Financial Times: The trying Dutchman
April 16 2004
This week, Walter van de Vijver may have become the most dangerous man Royal Dutch/Shell ever crossed.
Even before he was told to resign in early March, the head of Shell's most important division and heir apparent to the chairmanship was known by some inside the Anglo-Dutch energy group as "the tall angry Dutchman".
On Tuesday, after more than a month of silence, the 6ft 7in, 48-year-old former head of exploration and production revealed just how angry he had become. In a statement through his lawyer, he attacked what he said were inaccurate portrayals of his role in Shell's reserves accounting scandal. More worryingly for Shell, he also hit back at allegations that he had been slow to warn senior management about the 3.9bn barrels of oil and natural gas that had been wrongly booked with the US Securities and Exchange Commission.
Who knew about the wrong bookings, and when, are the central questions raised by the investigations that have been launched into Shell by the SEC, the US Department of Justice and several regulators in Europe.
The departure of Mr van de Vijver and Sir Philip Watts, the company's chairman, after the reserves affair broke has already cut Shell's committee of managing directors (CMD) from six members to four, and the company can ill afford further senior losses. But the positions of Jeroen van de Veer, chairman, and Judy Boynton, chief financial officer, could be at risk if Mr van de Vijver were able to provide convincing evidence that he warned the CMD of a reserves problem and can undermine Shell's argument that it told investors of its troubles as soon as they became apparent. If it turns out that reserve errors were played down but Mr van de Vijver was actively involved, he will pose less of a threat to the company.
Shell's senior management and directors have done little to placate Mr van de Vijver, who argues he was not given a credible explanation for his dismissal.
Just a month before the board asked him to resign, he and Sir Philip gave a day-long presentation explaining how Shell had managed for years to overlook the fact that as much as 20 per cent of its reserves did not comply with SEC rules. The two men told investors - angry at the way they had handled the affair - the board had full confidence in them. As they gave their presentations at an hotel overlooking the Tower of London, neither man had any idea that a month later their heads would roll.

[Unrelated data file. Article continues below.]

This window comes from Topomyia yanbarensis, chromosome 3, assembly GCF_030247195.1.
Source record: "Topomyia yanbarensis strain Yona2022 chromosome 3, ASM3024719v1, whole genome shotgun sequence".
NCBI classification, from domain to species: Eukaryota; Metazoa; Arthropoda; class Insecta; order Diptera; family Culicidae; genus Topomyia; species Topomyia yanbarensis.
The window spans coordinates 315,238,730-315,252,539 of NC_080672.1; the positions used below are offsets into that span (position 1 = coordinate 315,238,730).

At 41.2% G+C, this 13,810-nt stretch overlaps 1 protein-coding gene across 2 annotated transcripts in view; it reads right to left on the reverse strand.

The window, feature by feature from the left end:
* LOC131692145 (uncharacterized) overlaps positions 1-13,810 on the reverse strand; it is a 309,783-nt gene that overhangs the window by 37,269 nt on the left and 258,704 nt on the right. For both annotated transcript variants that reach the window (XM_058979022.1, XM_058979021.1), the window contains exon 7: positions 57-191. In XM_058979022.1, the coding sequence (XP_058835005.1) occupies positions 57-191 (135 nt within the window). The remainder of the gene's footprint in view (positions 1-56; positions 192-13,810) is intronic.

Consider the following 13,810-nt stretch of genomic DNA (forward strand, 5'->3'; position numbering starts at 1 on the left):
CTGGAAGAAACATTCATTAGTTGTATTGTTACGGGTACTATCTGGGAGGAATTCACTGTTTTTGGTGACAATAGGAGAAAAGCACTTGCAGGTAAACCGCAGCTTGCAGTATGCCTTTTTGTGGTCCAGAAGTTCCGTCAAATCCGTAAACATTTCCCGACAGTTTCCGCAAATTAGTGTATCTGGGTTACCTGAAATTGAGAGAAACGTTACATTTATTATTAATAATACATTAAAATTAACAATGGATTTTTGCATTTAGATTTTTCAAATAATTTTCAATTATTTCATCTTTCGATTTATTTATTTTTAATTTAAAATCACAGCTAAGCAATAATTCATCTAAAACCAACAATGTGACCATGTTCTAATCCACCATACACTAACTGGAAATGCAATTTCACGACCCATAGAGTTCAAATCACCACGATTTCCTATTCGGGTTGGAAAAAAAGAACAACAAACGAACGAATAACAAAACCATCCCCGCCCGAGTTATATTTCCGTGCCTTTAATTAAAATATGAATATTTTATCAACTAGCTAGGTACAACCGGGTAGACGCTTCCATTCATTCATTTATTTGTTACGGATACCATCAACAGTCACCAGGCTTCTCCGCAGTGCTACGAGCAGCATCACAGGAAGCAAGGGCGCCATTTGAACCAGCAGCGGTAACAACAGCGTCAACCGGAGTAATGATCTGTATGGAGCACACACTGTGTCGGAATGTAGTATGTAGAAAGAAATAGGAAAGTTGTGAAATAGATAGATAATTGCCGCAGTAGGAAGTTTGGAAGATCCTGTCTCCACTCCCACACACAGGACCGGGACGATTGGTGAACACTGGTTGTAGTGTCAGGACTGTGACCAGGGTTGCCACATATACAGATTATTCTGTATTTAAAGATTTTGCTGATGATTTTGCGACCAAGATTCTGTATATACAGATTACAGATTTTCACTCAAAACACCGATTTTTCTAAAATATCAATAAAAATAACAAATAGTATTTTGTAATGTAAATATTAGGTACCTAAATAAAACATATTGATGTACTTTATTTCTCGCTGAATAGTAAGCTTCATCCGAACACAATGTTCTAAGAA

Mr van de Vijver had the toughest job - explaining where things had gone wrong - but he needed less coaching from communications experts than Sir Philip, often criticised for his poor public relations skills. That day Mr van de Vijver seemed to be making a particular effort to show he was relaxed and in command, with his huge double-breasted suit swinging open as he strode about the stage.
Although their public images are different, people who have worked with Sir Philip and Mr van de Vijver say they have in common a fierce ambition that sometimes hides their human side. Mr van de Vijver rarely greeted staff when he met them outside the office, especially if they ranked lower in the Shell hierarchy, said one employee. But even though many are ready to criticise Mr van de Vijver's brusqueness, most wonder why he was forced to resign - a doubt rarely raised about Sir Philip's departure.
Mr van de Vijver appears to have inherited many of the difficulties. Most of the wrong bookings were made between 1996 and 2002: for most of that period Sir Philip was head of exploration and production and Mr van de Vijver ran the company's exploration and production division in the US, one of the few regions where there seem to have been no significant misjudgments of reserves. Mr van de Vijver realised all was not well with Shell's reserves after he became responsible for them in June 2001, following Sir Philip's appointment as chairman. By July, Mr van de Vijver had been promoted to the CMD and by February 2002 he is said to have written his first memo warning the committee of inconsistencies.
One Shell executive says Mr van de Vijver's earlier career was not flawless. Some executives felt he had been promoted on the strength of bullish assertions about the production from Shell's ageing North Sea Brent field, where he was in charge before going to the US. But, this executive says, although the episode caused resentment among his successors when the projections proved too optimistic, it was hardly in the same league as the troubles the Dutchman walked into when he became head of exploration and production.
The main allegation against Mr van de Vijver now is that he did not alert the CMD quickly enough to the extent of the company's reserve errors. That finding is expected to be included in an internal audit report that board members have begun to review.
Mr van de Vijver said in his statement this week: "I regularly communicated to CMD regarding the nature and quantity of the potentially non-compliant reserves." This is likely to be his most potent argument as he fights investigations into his and senior Shell managers' conduct.
There is another important difference between Mr van de Vijver and his erstwhile boss. While Sir Philip was a little more than a year away from retirement when he resigned, his Dutch colleague may have thought he was just as close to fulfilling his dream of running one of the world's most powerful companies.
Mr van de Vijver said in this week's statement that he wanted to "move forward with his career elsewhere", after 24 years at Shell. That makes it all the more likely that he will now concentrate his ambition and anger on the fight to clear his name.